The concept of Ubuntu dictates that umuntu ngumutu ngabantu. Motho ke motho ka batho. This concept subscribes to the processualism of ubuntu. In the African…
Unemployment is reportedly on the rise in South Africa. Before the Covid-19 Lockdown the official unemployment rate stood at 30.1 % in early March 2020, and currently during the #LockdownSA as more and more companies are in the process of retrenching more employees. This in addition to an already high unemployment rate and long queues for uncertain re-employment and UIF relief measures, the stark figures projected could reach 50 %.
With the bleak unemployment state and job seekers desperation to find employment trying to avoid poverty and starvation, chancers have apparently also seen an opportunity to scam job seekers. There have been complaints from job seekers who are allegedly requested to pay thousands of rands allegedly by imposters claiming to be contact people for advertised vacancies including those listed on social media.
When applicants follow up by phone on the adverts to lodge applications, they are allegedly informed to deliver them to the contact person with amounts as much as R2500 to R4500.
One such investigation pertains to allegations of a buy-job scam on the advertised Chris Hani Baragwanath Hospital vacancies. When enquiring at the hospital of the authenticity of the posted job vacancies with the electronic copy that looked like it was issued from Gauteng’s Department of Health bearing the department’s letterhead, culminated in a shocking discovery that the advertised vacancies were non-existent, nor did they issue an advert inviting applications. The job vacancies could also not get traced at the Department’s website even though the advert that was circulated through social media, directing prospective job seekers on how to apply with contact persons for inquiries looked realistic.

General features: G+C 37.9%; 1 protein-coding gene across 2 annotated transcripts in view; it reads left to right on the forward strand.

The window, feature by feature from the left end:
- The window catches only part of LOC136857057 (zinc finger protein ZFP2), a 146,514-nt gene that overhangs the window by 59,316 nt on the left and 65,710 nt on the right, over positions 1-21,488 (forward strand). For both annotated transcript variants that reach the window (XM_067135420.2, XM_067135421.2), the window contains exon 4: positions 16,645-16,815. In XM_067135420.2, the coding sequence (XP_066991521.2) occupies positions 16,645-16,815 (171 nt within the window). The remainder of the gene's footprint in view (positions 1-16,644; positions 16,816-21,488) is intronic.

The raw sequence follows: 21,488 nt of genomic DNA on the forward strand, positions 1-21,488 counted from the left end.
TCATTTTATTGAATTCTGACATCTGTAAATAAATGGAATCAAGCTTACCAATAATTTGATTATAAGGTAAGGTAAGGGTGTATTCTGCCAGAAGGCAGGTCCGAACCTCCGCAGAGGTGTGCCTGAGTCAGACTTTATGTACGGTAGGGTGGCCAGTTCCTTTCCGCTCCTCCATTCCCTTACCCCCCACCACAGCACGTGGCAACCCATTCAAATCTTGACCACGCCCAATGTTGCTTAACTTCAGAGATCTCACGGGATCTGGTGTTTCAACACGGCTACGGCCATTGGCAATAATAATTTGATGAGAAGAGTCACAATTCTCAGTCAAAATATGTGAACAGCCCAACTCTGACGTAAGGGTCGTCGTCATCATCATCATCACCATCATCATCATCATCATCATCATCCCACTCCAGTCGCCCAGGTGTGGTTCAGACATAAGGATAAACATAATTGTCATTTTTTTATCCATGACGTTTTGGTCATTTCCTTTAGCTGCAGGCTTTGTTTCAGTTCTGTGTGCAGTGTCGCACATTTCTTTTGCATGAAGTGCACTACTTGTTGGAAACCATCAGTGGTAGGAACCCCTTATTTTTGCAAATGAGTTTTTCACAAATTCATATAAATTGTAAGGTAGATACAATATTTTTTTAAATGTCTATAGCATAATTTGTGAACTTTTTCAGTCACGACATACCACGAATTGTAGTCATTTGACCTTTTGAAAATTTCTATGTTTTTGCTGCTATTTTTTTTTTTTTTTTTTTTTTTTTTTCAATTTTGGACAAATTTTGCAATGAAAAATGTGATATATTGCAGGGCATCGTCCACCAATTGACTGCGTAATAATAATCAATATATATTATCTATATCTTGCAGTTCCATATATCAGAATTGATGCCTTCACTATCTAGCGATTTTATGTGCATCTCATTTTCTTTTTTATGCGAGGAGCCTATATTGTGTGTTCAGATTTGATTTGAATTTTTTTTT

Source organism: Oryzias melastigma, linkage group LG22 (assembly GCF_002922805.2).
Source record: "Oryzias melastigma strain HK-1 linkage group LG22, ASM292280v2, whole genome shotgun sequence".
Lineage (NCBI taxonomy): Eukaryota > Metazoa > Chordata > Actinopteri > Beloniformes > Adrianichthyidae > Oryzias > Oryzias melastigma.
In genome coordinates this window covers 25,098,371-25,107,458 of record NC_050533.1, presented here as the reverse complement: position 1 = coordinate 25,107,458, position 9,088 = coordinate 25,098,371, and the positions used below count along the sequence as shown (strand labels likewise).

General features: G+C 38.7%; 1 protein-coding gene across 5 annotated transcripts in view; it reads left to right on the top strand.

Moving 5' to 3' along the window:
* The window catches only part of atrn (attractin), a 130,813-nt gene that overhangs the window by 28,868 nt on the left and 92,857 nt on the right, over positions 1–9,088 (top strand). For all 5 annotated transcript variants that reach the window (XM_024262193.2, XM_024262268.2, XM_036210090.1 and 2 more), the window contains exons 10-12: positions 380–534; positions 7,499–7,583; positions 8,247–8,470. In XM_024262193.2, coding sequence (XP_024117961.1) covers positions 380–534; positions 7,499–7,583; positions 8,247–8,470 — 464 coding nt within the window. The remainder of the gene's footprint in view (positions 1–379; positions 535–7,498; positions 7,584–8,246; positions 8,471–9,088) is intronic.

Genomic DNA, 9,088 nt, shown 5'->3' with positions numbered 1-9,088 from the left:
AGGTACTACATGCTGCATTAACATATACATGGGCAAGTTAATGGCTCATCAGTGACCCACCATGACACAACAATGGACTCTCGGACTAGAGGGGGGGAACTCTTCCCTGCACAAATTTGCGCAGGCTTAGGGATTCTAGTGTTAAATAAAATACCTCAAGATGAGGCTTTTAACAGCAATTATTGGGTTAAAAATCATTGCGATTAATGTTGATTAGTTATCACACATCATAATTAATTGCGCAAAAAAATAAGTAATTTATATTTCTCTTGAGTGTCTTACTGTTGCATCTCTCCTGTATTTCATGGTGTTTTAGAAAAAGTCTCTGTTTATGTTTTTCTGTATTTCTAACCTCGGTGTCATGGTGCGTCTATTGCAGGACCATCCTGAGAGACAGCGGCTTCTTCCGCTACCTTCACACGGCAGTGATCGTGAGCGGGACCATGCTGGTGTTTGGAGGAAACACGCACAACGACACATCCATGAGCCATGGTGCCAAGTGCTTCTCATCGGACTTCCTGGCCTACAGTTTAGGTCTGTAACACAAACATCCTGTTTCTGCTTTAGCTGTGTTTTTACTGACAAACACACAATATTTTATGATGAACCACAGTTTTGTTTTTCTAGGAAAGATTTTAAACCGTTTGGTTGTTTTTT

Nevertheless, the department’s website issues a stern warning advising that job offers accompanied by payment fees by applicants were not from the Department but a scam.
The scammers posted the jobs available at Baragwanath Hospital and other hospitals in the online job sites with the name and numbers of the contacts persons, whilst others claim to be Human Resources managers, promising to process the applications.
From this investigation and its findings including advise from reputable officials from the Labour Department, job seekers are urged to report illegal job postings and forward details of scammers attempting to extort money for jobs from people at a nearest police station.
The Department of Labour also advises that it is against the law in South Africa to require prospective employees to pay for job placements and such a practice indicates that it presents itself as a scam.
Dumi Mkhabela Soweto Sunrise News